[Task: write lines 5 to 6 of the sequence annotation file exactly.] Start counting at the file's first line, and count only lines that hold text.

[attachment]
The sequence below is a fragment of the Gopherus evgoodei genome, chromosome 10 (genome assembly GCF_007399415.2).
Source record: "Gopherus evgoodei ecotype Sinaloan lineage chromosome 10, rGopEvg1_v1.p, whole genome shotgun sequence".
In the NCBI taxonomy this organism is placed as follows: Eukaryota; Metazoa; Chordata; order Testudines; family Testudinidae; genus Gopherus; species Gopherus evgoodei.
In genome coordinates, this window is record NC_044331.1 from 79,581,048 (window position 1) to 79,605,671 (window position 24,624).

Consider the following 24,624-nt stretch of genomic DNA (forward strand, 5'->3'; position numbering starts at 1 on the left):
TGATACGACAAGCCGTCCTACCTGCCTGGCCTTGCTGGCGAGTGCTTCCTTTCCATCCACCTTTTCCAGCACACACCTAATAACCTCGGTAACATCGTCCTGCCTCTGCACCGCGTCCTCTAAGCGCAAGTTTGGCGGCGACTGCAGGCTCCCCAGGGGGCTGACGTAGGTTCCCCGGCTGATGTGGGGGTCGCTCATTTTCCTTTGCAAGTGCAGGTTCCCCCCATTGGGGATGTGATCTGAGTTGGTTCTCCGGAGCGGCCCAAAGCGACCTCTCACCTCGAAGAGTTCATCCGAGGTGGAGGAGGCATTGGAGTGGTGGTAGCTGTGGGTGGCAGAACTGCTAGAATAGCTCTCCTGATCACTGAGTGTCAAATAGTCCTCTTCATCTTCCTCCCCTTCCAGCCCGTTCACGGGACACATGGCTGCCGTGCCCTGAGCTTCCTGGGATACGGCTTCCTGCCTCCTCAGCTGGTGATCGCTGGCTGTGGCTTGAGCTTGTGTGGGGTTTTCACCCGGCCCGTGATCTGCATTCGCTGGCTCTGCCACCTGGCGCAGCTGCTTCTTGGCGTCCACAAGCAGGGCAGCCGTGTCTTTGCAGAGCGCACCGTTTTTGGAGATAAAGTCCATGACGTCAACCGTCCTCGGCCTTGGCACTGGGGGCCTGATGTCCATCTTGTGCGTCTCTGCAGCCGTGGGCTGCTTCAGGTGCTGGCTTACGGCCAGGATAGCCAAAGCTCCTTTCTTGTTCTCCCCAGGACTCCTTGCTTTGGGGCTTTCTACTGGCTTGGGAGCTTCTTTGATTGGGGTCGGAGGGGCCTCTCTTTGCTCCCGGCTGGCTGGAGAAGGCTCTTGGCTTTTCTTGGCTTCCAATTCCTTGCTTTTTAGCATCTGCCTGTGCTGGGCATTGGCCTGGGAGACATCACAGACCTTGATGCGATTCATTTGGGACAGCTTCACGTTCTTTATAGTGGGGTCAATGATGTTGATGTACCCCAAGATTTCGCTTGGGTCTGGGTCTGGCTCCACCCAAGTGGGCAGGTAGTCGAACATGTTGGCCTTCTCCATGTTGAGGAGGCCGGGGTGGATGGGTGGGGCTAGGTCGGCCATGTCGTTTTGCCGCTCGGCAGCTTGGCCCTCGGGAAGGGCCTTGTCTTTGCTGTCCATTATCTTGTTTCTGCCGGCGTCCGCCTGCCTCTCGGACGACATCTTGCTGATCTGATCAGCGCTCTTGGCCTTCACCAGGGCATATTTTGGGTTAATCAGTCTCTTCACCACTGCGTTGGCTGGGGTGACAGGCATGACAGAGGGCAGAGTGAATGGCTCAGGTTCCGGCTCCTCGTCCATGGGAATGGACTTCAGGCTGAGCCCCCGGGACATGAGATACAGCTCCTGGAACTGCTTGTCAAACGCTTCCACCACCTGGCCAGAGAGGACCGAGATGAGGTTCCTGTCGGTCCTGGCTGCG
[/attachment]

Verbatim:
Consider the following 24,624-nt stretch of genomic DNA (forward strand, 5'->3'; position numbering starts at 1 on the left):
TGATACGACAAGCCGTCCTACCTGCCTGGCCTTGCTGGCGAGTGCTTCCTTTCCATCCACCTTTTCCAGCACACACCTAATAACCTCGGTAACATCGTCCTGCCTCTGCACCGCGTCCTCTAAGCGCAAGTTTGGCGGCGACTGCAGGCTCCCCAGGGGGCTGACGTAGGTTCCCCGGCTGATGTGGGGGTCGCTCATTTTCCTTTGCAAGTGCAGGTTCCCCCCATTGGGGATGTGATCTGAGTTGGTTCTCCGGAGCGGCCCAAAGCGACCTCTCACCTCGAAGAGTTCATCCGAGGTGGAGGAGGCATTGGAGTGGTGGTAGCTGTGGGTGGCAGAACTGCTAGAATAGCTCTCCTGATCACTGAGTGTCAAATAGTCCTCTTCATCTTCCTCCCCTTCCAGCCCGTTCACGGGACACATGGCTGCCGTGCCCTGAGCTTCCTGGGATACGGCTTCCTGCCTCCTCAGCTGGTGATCGCTGGCTGTGGCTTGAGCTTGTGTGGGGTTTTCACCCGGCCCGTGATCTGCATTCGCTGGCTCTGCCACCTGGCGCAGCTGCTTCTTGGCGTCCACAAGCAGGGCAGCCGTGTCTTTGCAGAGCGCACCGTTTTTGGAGATAAAGTCCATGACGTCAACCGTCCTCGGCCTTGGCACTGGGGGCCTGATGTCCATCTTGTGCGTCTCTGCAGCCGTGGGCTGCTTCAGGTGCTGGCTTACGGCCAGGATAGCCAAAGCTCCTTTCTTGTTCTCCCCAGGACTCCTTGCTTTGGGGCTTTCTACTGGCTTGGGAGCTTCTTTGATTGGGGTCGGAGGGGCCTCTCTTTGCTCCCGGCTGGCTGGAGAAGGCTCTTGGCTTTTCTTGGCTTCCAATTCCTTGCTTTTTAGCATCTGCCTGTGCTGGGCATTGGCCTGGGAGACATCACAGACCTTGATGCGATTCATTTGGGACAGCTTCACGTTCTTTATAGTGGGGTCAATGATGTTGATGTACCCCAAGATTTCGCTTGGGTCTGGGTCTGGCTCCACCCAAGTGGGCAGGTAGTCGAACATGTTGGCCTTCTCCATGTTGAGGAGGCCGGGGTGGATGGGTGGGGCTAGGTCGGCCATGTCGTTTTGCCGCTCGGCAGCTTGGCCCTCGGGAAGGGCCTTGTCTTTGCTGTCCATTATCTTGTTTCTGCCGGCGTCCGCCTGCCTCTCGGACGACATCTTGCTGATCTGATCAGCGCTCTTGGCCTTCACCAGGGCATATTTTGGGTTAATCAGTCTCTTCACCACTGCGTTGGCTGGGGTGACAGGCATGACAGAGGGCAGAGTGAATGGCTCAGGTTCCGGCTCCTCGTCCATGGGAATGGACTTCAGGCTGAGCCCCCGGGACATGAGATACAGCTCCTGGAACTGCTTGTCAAACGCTTCCACCACCTGGCCAGAGAGGACCGAGATGAGGTTCCTGTCGGTCCTGGCTGCG